In a manner of speaking his story is their story. "My whole activity
in Nigeria in the I96os was basically to help people get a better
identity by pointing out what wonderful culture they have", he had
said in an earlier comment. In a way Ulli has walked the road of this
destiny well. Along with Gerald Moore, an Englishman, who taught
extra-mural classes in Eastern Nigeria, Beier made his presence felt
on the continent, translating and publishing modern African writings
from David Mendessa Diop to Leopold Sedar Senghor, and even some
Yoruba poems. He also played a fundamental role in the conception and
nurturing of the world famous Oshogbo school of artists along with
influential playwright and gifted composer Duro Ladipo.

Story telling comes natural to Beier. He is dressed in his trademark
Aso Oke and his luxiriant grey hair has turned completely white like
a soft tassel drooping down a corn cob. You let his sweet old voice
swaddle you up with nostalgic recollections, let it carry you to a
time beyond your reach when our people still retained those things
that made then distinct. "I really loved the idea that people do
creative work that involves young people of a certain age grade and
that under the guidiance of craftsmen they created mud buildings
populated by arts figures," he says of the Mbari Houses from which
the name of his literary club was chosen.

"They had a figure of the earth goddess with a child on her laps, a
leopard pouncing on a goat, a school teacher with a book and a tailor
with his sewing machine. Then within a few years, this building
crumbles back into mud because it's not fired and all the figures
virtually collapse. But there's a beauty in that. The building and
artworks must give way for the next age grade to practice their own
craft, you see. And there I learnt something for the first time in my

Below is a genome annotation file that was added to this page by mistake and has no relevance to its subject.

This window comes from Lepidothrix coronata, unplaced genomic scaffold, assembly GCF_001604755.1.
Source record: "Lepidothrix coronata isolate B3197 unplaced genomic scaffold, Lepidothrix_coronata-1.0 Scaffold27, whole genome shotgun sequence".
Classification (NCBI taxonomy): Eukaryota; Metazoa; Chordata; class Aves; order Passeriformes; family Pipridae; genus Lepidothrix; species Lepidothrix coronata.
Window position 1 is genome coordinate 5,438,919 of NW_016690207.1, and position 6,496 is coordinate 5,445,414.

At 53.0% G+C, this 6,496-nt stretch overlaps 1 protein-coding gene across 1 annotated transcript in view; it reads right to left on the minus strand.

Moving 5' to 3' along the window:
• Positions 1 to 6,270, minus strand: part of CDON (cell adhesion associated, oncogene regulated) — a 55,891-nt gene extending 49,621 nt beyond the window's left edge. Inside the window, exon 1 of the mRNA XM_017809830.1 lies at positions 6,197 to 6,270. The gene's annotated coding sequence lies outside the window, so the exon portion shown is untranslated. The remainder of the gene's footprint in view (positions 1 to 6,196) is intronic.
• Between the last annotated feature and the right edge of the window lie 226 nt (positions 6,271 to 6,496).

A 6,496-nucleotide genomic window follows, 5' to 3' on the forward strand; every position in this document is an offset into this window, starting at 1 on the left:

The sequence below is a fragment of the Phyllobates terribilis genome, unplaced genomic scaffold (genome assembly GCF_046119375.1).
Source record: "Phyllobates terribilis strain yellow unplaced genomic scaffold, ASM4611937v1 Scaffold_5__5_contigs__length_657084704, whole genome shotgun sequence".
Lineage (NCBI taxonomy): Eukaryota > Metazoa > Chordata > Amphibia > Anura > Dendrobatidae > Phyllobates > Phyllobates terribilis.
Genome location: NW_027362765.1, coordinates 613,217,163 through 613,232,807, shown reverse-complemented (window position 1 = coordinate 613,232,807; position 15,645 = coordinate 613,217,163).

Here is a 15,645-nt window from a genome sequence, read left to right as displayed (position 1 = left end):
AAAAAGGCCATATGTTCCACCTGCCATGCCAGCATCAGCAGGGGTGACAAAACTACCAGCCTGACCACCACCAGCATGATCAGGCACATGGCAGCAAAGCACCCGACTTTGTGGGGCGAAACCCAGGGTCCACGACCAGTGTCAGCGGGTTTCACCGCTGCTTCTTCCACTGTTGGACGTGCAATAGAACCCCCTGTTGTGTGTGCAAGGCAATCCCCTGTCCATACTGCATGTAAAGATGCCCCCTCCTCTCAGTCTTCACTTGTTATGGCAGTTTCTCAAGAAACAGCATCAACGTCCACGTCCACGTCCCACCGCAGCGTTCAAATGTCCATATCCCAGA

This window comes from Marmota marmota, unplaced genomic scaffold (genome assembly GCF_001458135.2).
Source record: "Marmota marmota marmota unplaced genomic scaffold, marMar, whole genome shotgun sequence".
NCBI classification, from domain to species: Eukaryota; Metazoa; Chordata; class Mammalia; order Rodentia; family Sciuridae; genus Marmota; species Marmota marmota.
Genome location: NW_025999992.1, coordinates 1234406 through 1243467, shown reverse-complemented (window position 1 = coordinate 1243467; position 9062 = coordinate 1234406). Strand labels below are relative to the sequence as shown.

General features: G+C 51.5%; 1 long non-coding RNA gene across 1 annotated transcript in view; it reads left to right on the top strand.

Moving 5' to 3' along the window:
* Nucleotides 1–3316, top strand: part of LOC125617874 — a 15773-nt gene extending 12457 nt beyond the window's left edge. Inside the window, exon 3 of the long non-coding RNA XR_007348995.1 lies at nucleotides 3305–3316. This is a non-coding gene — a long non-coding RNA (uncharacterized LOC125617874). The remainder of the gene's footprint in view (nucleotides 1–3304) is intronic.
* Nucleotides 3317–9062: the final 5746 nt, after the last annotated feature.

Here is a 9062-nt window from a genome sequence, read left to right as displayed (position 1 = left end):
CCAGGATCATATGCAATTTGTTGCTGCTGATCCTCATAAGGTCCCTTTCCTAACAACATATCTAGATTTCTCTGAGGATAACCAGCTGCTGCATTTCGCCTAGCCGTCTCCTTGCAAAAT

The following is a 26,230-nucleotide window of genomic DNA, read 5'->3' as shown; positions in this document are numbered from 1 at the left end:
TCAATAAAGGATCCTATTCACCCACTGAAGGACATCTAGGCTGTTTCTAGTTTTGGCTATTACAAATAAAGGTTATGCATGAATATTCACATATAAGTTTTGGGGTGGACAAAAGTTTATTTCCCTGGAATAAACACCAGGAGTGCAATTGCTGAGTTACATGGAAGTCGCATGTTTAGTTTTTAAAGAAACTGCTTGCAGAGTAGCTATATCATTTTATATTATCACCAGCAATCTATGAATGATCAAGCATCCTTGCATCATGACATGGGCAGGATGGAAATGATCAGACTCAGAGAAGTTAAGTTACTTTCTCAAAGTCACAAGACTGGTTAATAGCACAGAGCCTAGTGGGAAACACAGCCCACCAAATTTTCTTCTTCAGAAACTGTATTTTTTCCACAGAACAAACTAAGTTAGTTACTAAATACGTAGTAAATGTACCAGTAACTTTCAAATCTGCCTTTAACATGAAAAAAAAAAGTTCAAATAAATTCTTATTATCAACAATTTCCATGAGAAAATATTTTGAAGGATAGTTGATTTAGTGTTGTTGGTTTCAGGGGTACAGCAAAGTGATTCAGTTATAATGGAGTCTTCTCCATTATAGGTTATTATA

life. Growing up in Berlin as a child visiting museums, I thought
that the older a work of art was the better and more valuable and all
the so called art treasures and worth not.

It's all because of the false values attached to art. Now from the
Mbari Houses, I have developed a whole concept of Ephemeral Art,
which means art that is not meant to last, art that is allowed to
disintegrate, art that is distroyed, burnt, drowned and art that is
shot. It is a very fascinating concept and on December, 18 at the
Obafemi Awolowo University I am going to give a lecture on Epheral
Art. And I will start with Mbari."

The incurable photographer, curator, author, translator and publisher
may be in love with the concept of ephemeral art, but he builds
eternal friendships. That is why when he talks about Christopher
Okigbo, or Wole Soyinka or Chinua Achebe and J.P Clark, he come
across like a teenage casanova regaling his crowd of youthful
admirers with tales of his new conquest.

"When I moved out from the University Campus, I was giving
extra-mural classes in Oyo. On the way, I used to stop in a little,
town called Fiditi," he recalls in the same pitch of voice. Wasn't
that where Christopher Okigbo taught? You interject. "Exactly! Then I
met Christopher. Well, he wasn't one of my students. So, I met him
and we developed a very close relationship. Then, when he became the
representative of Cambridge University Press, he had a big house in
Ibadan and I was living in Osogbo.

So, when I had business in Ibadan, I would just go in there whether
he was home or not I was sure of a bed and a good meal. His house was
just like home to me and we talked about art, literature and politics
and a whole lot more. Then, when the Mbari Club started, I started
something called Mbari publications which subsequently published his
first two volumes of poetry Heavensgate and Limits.